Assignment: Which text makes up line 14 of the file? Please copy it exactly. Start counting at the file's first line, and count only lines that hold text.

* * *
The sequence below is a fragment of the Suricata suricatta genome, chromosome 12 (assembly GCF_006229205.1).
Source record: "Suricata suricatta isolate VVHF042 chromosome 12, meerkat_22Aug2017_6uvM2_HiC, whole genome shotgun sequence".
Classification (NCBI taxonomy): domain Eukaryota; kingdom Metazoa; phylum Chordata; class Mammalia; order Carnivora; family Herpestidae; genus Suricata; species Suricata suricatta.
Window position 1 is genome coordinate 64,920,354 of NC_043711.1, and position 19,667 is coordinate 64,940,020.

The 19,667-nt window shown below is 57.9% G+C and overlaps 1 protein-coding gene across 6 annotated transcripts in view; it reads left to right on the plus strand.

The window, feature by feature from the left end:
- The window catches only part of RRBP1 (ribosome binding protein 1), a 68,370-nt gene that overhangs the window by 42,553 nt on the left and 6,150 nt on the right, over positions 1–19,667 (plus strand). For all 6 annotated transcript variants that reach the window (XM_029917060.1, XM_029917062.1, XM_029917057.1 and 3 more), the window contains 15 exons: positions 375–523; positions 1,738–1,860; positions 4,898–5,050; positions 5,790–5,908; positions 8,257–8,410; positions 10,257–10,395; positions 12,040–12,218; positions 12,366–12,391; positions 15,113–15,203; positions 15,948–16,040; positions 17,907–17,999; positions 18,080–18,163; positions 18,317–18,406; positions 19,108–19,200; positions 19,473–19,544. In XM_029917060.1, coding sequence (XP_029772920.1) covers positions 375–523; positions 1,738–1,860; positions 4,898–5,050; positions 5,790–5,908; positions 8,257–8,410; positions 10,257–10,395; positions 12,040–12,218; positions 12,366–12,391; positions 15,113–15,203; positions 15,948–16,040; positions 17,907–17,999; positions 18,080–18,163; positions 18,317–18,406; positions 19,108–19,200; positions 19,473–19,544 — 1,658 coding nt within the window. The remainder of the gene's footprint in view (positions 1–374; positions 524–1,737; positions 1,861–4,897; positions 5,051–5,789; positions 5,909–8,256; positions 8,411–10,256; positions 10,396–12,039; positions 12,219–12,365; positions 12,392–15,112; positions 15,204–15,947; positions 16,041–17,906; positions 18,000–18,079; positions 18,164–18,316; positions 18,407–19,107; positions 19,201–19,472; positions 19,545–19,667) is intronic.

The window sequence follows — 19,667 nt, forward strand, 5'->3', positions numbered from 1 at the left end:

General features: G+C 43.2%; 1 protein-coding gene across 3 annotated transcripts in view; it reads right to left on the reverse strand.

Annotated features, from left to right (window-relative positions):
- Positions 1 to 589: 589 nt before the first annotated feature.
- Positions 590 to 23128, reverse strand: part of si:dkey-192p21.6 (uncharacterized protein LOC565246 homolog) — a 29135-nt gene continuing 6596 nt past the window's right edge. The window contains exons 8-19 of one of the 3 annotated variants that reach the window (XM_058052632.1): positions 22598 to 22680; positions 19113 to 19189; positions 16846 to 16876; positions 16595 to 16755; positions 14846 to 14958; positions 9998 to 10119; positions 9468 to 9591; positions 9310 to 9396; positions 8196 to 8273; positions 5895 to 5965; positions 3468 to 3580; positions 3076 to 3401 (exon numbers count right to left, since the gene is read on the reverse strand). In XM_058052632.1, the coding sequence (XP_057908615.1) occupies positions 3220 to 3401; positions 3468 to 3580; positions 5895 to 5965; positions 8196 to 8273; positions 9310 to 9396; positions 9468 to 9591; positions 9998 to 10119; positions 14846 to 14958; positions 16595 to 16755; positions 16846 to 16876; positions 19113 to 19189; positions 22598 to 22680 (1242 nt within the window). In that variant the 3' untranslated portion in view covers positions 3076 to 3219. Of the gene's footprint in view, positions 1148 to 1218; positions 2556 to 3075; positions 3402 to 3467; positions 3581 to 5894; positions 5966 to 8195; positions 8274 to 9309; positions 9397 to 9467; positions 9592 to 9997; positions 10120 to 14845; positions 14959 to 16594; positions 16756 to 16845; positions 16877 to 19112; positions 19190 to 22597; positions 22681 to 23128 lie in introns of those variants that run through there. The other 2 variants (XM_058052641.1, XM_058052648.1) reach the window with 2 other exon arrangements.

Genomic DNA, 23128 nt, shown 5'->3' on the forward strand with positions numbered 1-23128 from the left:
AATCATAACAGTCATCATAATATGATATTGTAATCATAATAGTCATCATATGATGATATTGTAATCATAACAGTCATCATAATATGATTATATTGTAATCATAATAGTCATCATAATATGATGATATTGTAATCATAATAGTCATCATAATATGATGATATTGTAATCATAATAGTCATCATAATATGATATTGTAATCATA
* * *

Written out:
AATCATAACAGTCATCATAATATGATATTGTAATCATAATAGTCATCATATGATGATATTGTAATCATAACAGTCATCATAATATGATTATATTGTAATCATAATAGTCATCATAATATGATGATATTGTAATCATAATAGTCATCATAATATGATGATATTGTAATCATAATAGTCATCATAATATGATATTGTAATCATA